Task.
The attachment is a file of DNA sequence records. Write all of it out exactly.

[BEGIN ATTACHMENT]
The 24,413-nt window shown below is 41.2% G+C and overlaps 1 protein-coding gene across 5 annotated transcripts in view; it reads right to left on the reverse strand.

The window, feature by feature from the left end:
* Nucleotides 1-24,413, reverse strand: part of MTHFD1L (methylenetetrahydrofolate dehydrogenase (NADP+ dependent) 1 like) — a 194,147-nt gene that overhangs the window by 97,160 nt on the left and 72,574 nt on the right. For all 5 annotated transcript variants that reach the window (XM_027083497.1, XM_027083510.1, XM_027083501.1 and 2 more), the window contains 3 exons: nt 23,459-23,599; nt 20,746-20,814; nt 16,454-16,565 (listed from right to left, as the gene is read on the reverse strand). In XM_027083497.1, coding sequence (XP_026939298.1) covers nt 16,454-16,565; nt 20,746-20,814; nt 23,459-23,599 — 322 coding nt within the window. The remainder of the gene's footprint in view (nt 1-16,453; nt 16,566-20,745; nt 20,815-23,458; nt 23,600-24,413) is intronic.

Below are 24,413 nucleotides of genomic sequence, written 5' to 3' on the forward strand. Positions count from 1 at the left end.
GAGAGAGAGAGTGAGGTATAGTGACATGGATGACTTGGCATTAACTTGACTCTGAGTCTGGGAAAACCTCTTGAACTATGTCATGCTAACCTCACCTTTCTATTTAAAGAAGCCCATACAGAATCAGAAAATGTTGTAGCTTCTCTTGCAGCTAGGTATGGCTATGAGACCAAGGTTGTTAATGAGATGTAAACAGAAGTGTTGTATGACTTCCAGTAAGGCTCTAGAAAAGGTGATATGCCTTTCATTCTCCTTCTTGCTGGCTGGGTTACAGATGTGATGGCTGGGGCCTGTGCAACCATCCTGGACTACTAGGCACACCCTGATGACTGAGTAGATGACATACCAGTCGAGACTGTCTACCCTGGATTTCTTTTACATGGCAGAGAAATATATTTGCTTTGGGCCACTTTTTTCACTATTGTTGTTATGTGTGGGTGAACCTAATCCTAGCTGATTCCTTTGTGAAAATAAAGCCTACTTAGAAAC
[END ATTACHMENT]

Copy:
The 24,413-nt window shown below is 41.2% G+C and overlaps 1 protein-coding gene across 5 annotated transcripts in view; it reads right to left on the reverse strand.

The window, feature by feature from the left end:
* Nucleotides 1-24,413, reverse strand: part of MTHFD1L (methylenetetrahydrofolate dehydrogenase (NADP+ dependent) 1 like) — a 194,147-nt gene that overhangs the window by 97,160 nt on the left and 72,574 nt on the right. For all 5 annotated transcript variants that reach the window (XM_027083497.1, XM_027083510.1, XM_027083501.1 and 2 more), the window contains 3 exons: nt 23,459-23,599; nt 20,746-20,814; nt 16,454-16,565 (listed from right to left, as the gene is read on the reverse strand). In XM_027083497.1, coding sequence (XP_026939298.1) covers nt 16,454-16,565; nt 20,746-20,814; nt 23,459-23,599 — 322 coding nt within the window. The remainder of the gene's footprint in view (nt 1-16,453; nt 16,566-20,745; nt 20,815-23,458; nt 23,600-24,413) is intronic.

Below are 24,413 nucleotides of genomic sequence, written 5' to 3' on the forward strand. Positions count from 1 at the left end.
GAGAGAGAGAGTGAGGTATAGTGACATGGATGACTTGGCATTAACTTGACTCTGAGTCTGGGAAAACCTCTTGAACTATGTCATGCTAACCTCACCTTTCTATTTAAAGAAGCCCATACAGAATCAGAAAATGTTGTAGCTTCTCTTGCAGCTAGGTATGGCTATGAGACCAAGGTTGTTAATGAGATGTAAACAGAAGTGTTGTATGACTTCCAGTAAGGCTCTAGAAAAGGTGATATGCCTTTCATTCTCCTTCTTGCTGGCTGGGTTACAGATGTGATGGCTGGGGCCTGTGCAACCATCCTGGACTACTAGGCACACCCTGATGACTGAGTAGATGACATACCAGTCGAGACTGTCTACCCTGGATTTCTTTTACATGGCAGAGAAATATATTTGCTTTGGGCCACTTTTTTCACTATTGTTGTTATGTGTGGGTGAACCTAATCCTAGCTGATTCCTTTGTGAAAATAAAGCCTACTTAGAAAC